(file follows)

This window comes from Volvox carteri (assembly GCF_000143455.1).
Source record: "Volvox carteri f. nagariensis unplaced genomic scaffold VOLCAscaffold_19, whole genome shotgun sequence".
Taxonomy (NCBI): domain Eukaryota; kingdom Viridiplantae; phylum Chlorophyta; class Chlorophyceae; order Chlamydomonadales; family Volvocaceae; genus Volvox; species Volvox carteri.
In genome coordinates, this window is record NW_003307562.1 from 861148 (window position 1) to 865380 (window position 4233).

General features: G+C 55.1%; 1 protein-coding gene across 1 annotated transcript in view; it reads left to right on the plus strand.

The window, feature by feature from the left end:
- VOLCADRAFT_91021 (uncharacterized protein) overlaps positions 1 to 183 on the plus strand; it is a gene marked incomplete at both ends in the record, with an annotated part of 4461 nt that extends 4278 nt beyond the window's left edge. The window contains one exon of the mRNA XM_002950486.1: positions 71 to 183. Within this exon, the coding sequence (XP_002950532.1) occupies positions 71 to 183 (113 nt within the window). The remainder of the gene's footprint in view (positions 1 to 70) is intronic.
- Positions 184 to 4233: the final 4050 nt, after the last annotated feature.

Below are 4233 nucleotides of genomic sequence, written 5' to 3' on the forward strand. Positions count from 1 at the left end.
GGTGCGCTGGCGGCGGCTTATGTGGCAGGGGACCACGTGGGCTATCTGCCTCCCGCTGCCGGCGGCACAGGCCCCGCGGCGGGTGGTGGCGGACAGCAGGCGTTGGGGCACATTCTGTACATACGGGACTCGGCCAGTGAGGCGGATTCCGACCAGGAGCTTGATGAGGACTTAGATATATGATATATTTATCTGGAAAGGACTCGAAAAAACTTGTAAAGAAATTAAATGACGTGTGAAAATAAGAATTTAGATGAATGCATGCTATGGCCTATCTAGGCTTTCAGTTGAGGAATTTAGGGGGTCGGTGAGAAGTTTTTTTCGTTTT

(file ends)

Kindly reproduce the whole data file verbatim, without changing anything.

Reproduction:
This window comes from Volvox carteri (assembly GCF_000143455.1).
Source record: "Volvox carteri f. nagariensis unplaced genomic scaffold VOLCAscaffold_19, whole genome shotgun sequence".
Taxonomy (NCBI): domain Eukaryota; kingdom Viridiplantae; phylum Chlorophyta; class Chlorophyceae; order Chlamydomonadales; family Volvocaceae; genus Volvox; species Volvox carteri.
In genome coordinates, this window is record NW_003307562.1 from 861148 (window position 1) to 865380 (window position 4233).

General features: G+C 55.1%; 1 protein-coding gene across 1 annotated transcript in view; it reads left to right on the plus strand.

The window, feature by feature from the left end:
- VOLCADRAFT_91021 (uncharacterized protein) overlaps positions 1 to 183 on the plus strand; it is a gene marked incomplete at both ends in the record, with an annotated part of 4461 nt that extends 4278 nt beyond the window's left edge. The window contains one exon of the mRNA XM_002950486.1: positions 71 to 183. Within this exon, the coding sequence (XP_002950532.1) occupies positions 71 to 183 (113 nt within the window). The remainder of the gene's footprint in view (positions 1 to 70) is intronic.
- Positions 184 to 4233: the final 4050 nt, after the last annotated feature.

Below are 4233 nucleotides of genomic sequence, written 5' to 3' on the forward strand. Positions count from 1 at the left end.
GGTGCGCTGGCGGCGGCTTATGTGGCAGGGGACCACGTGGGCTATCTGCCTCCCGCTGCCGGCGGCACAGGCCCCGCGGCGGGTGGTGGCGGACAGCAGGCGTTGGGGCACATTCTGTACATACGGGACTCGGCCAGTGAGGCGGATTCCGACCAGGAGCTTGATGAGGACTTAGATATATGATATATTTATCTGGAAAGGACTCGAAAAAACTTGTAAAGAAATTAAATGACGTGTGAAAATAAGAATTTAGATGAATGCATGCTATGGCCTATCTAGGCTTTCAGTTGAGGAATTTAGGGGGTCGGTGAGAAGTTTTTTTCGTTTT